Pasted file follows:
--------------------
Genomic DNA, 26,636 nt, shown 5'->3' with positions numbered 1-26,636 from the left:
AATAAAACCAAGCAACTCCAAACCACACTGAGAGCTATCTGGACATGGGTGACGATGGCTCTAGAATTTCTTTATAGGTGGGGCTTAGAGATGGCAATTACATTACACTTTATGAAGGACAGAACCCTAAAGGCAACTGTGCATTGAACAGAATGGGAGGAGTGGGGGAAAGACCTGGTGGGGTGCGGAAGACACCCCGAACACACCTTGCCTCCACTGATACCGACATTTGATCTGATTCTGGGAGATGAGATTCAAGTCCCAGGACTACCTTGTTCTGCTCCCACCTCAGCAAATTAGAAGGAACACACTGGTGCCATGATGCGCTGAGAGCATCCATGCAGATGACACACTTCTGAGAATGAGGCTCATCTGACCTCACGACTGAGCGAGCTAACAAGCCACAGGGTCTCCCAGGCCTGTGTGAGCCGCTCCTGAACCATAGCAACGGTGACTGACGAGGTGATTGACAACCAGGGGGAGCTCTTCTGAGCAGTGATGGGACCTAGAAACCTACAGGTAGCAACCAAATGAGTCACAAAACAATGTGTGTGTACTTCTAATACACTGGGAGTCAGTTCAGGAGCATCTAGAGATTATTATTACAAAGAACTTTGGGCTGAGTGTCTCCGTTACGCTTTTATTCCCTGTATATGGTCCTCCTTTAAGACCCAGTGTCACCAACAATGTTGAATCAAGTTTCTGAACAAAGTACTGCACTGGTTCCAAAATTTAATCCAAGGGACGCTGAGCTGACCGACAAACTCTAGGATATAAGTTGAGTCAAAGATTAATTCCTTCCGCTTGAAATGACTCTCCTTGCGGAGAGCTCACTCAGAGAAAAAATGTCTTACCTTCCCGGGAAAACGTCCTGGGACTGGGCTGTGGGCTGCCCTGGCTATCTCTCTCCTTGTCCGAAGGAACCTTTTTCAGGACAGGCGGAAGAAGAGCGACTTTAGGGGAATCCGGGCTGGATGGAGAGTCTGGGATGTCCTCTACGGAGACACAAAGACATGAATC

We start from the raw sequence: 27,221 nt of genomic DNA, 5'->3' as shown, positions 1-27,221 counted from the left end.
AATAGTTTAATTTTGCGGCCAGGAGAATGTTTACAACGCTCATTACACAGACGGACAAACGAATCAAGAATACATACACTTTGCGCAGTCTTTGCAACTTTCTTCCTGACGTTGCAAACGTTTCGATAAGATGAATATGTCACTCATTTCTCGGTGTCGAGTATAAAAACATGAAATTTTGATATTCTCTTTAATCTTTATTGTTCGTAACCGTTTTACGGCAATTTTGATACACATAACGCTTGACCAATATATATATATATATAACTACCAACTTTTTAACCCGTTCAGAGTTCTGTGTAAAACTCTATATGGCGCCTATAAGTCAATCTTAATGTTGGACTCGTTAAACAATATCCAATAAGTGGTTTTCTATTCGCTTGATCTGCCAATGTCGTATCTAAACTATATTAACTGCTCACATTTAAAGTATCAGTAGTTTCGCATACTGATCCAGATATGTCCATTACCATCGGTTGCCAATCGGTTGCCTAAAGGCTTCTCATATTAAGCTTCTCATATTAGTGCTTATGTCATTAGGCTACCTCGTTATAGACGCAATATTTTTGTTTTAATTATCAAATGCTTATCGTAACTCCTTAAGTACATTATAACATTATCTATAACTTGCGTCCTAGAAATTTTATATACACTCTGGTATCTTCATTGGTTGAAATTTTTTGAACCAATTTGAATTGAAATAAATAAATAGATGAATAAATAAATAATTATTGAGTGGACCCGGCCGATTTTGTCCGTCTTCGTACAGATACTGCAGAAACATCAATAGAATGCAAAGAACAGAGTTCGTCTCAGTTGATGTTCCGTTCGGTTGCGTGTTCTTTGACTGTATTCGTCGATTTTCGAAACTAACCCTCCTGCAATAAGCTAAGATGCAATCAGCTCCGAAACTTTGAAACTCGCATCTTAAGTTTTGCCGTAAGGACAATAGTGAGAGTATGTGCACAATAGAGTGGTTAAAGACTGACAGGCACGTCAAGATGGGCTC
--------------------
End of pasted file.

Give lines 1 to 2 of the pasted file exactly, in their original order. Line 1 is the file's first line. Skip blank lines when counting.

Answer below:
Genomic DNA, 26,636 nt, shown 5'->3' with positions numbered 1-26,636 from the left:
AATAAAACCAAGCAACTCCAAACCACACTGAGAGCTATCTGGACATGGGTGACGATGGCTCTAGAATTTCTTTATAGGTGGGGCTTAGAGATGGCAATTACATTACACTTTATGAAGGACAGAACCCTAAAGGCAACTGTGCATTGAACAGAATGGGAGGAGTGGGGGAAAGACCTGGTGGGGTGCGGAAGACACCCCGAACACACCTTGCCTCCACTGATACCGACATTTGATCTGATTCTGGGAGATGAGATTCAAGTCCCAGGACTACCTTGTTCTGCTCCCACCTCAGCAAATTAGAAGGAACACACTGGTGCCATGATGCGCTGAGAGCATCCATGCAGATGACACACTTCTGAGAATGAGGCTCATCTGACCTCACGACTGAGCGAGCTAACAAGCCACAGGGTCTCCCAGGCCTGTGTGAGCCGCTCCTGAACCATAGCAACGGTGACTGACGAGGTGATTGACAACCAGGGGGAGCTCTTCTGAGCAGTGATGGGACCTAGAAACCTACAGGTAGCAACCAAATGAGTCACAAAACAATGTGTGTGTACTTCTAATACACTGGGAGTCAGTTCAGGAGCATCTAGAGATTATTATTACAAAGAACTTTGGGCTGAGTGTCTCCGTTACGCTTTTATTCCCTGTATATGGTCCTCCTTTAAGACCCAGTGTCACCAACAATGTTGAATCAAGTTTCTGAACAAAGTACTGCACTGGTTCCAAAATTTAATCCAAGGGACGCTGAGCTGACCGACAAACTCTAGGATATAAGTTGAGTCAAAGATTAATTCCTTCCGCTTGAAATGACTCTCCTTGCGGAGAGCTCACTCAGAGAAAAAATGTCTTACCTTCCCGGGAAAACGTCCTGGGACTGGGCTGTGGGCTGCCCTGGCTATCTCTCTCCTTGTCCGAAGGAACCTTTTTCAGGACAGGCGGAAGAAGAGCGACTTTAGGGGAATCCGGGCTGGATGGAGAGTCTGGGATGTCCTCTACGGAGACACAAAGACATGAATC